Obviously they are tooting their own horn, but I think there are some good points about why this content is appropriate for the LOC to archive, if for no other reason that we are preserving a snapshot of what communications was like in the decade. There are also a number of messages/tweets that arguably hold historic value, some examples of which are mentioned in the LOC’s blog post “How Tweet it Is” (and I’ve pointed out others in the past).

A couple of questions come to mind, however, as I was reading news about the LOC’s effort. First, I will point out that once again we have Twitter working with and featuring a government agency on their official sites, yet they haven’t taken the time to add a “verified” icon to the @LibraryCongress Twitter account (see Twitter promotes case study on how government uses its network for another example of this that was later fixed). As someone who runs a directory of government Twitter accounts, I’d really like to see greater emphasis on verifying these accounts in a more official manner (heck, if it’s too big of a job for the ~130 or so Twitter employees, I bet I could convince my firm, Deloitte’s public sector, to help out with a process or pro bono project to streamline verification of government accounts).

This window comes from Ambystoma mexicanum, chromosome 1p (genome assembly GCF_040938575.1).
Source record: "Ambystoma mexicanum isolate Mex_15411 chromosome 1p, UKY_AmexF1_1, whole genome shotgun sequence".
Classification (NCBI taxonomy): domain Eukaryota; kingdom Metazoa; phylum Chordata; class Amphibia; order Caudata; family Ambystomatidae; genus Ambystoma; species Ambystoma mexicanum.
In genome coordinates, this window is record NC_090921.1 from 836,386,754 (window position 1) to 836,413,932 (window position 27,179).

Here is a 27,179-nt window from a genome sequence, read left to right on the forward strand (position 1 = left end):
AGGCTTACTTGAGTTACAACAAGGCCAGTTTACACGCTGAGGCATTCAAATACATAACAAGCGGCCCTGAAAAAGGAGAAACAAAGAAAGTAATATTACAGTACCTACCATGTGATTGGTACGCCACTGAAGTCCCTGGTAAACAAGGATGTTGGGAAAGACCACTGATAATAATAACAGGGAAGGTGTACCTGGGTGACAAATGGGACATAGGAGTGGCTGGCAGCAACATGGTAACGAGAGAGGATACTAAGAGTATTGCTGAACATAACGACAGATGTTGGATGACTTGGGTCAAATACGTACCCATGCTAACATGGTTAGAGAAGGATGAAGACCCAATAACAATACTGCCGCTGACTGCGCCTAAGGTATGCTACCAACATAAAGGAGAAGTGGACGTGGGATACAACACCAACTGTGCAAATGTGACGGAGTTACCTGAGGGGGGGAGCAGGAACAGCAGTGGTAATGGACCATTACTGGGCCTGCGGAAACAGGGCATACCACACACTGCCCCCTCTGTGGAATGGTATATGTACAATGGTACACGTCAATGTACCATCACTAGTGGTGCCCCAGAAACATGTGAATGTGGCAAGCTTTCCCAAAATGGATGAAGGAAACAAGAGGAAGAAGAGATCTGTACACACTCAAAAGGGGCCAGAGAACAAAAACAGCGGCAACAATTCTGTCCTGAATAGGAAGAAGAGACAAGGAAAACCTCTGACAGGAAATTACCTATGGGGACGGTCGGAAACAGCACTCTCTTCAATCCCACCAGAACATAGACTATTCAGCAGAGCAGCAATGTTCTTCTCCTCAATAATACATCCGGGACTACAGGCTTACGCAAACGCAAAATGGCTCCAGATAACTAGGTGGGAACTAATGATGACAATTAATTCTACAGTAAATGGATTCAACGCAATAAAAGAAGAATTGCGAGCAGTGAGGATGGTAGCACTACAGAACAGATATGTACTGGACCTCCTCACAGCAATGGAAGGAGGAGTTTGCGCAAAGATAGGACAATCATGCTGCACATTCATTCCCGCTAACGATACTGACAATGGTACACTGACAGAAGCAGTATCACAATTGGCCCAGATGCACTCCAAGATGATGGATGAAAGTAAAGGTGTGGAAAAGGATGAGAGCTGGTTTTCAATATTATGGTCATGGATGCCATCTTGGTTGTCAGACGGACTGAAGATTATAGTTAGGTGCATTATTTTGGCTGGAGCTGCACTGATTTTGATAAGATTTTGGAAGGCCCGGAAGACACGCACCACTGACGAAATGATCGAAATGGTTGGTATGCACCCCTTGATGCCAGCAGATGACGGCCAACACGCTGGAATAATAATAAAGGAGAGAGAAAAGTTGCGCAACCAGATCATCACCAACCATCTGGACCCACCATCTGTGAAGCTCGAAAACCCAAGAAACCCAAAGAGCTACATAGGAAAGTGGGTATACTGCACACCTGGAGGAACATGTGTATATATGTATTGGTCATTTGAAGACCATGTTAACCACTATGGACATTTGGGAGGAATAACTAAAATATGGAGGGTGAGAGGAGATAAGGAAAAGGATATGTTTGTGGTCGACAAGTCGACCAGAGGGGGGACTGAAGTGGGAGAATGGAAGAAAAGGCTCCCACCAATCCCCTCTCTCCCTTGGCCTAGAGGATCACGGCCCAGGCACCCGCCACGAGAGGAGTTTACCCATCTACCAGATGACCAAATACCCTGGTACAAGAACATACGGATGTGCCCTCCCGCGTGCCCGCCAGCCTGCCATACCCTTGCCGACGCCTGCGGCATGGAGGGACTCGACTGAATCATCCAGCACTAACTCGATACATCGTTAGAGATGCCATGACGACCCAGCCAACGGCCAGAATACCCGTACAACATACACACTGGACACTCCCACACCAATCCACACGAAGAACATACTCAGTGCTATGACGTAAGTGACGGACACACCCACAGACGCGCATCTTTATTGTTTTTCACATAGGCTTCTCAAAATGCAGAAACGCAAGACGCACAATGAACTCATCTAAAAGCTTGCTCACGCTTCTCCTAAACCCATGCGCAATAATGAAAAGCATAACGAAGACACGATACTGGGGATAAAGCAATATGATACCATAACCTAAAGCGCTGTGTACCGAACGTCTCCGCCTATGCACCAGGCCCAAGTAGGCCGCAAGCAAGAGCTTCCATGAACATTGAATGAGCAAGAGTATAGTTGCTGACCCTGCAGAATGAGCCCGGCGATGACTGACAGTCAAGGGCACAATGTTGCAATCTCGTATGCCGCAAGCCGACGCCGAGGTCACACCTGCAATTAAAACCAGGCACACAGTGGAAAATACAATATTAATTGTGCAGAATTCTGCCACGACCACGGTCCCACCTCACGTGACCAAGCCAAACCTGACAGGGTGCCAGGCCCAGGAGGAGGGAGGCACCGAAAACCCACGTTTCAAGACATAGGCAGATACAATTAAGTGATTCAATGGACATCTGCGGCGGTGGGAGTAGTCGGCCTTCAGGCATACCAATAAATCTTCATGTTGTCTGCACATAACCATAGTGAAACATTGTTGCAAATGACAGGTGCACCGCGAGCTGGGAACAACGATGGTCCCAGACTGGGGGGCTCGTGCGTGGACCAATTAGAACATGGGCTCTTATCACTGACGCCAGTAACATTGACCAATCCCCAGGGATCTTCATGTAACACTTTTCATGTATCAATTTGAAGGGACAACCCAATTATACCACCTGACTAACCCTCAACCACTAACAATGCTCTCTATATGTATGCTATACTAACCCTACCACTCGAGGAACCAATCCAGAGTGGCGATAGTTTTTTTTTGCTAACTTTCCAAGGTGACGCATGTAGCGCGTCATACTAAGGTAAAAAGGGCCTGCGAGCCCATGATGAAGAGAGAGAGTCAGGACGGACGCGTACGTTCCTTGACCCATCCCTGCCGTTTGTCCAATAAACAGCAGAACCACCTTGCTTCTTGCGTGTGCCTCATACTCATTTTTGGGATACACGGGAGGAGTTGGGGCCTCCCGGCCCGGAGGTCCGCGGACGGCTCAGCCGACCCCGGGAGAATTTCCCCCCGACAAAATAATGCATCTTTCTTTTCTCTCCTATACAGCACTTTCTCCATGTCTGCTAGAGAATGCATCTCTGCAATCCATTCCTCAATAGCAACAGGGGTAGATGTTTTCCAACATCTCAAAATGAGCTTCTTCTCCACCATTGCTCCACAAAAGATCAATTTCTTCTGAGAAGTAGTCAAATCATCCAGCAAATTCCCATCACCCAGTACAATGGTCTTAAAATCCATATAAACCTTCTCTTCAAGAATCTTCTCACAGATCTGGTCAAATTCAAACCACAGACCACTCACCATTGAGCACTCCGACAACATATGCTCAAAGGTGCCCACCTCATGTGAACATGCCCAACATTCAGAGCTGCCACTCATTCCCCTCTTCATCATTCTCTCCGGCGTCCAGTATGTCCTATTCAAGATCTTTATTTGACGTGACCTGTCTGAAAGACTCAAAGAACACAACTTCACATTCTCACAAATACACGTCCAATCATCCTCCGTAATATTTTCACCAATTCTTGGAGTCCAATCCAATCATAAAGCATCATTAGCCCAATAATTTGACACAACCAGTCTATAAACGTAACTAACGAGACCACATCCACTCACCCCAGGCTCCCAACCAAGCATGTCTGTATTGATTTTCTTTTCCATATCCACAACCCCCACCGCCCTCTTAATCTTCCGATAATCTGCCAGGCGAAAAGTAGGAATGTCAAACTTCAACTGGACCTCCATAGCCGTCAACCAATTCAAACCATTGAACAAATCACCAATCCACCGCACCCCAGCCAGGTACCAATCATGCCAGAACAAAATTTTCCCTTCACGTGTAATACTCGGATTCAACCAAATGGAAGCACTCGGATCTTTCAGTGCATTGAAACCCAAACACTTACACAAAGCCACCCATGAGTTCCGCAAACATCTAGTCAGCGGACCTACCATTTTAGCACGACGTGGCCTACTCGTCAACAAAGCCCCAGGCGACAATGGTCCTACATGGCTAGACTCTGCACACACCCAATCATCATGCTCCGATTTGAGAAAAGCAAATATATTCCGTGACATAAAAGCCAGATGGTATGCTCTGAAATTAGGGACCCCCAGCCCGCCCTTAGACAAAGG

Second, I wonder if there will there be any agencies looking to the LOC archive as a means to meet records retention policies? If the federal government is preserving all tweets, is that sufficient for an agency, or will individual agencies still want to develop a more robust method to archive their own Twitter interactions?

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  • http://twitter.com/ScottHorvath Scott Horvath

    I had that same question this morning. If the LOC is archiving tweets then why should Government continue to do it on their own using a variety of software packages and services which don’t all archive the same way?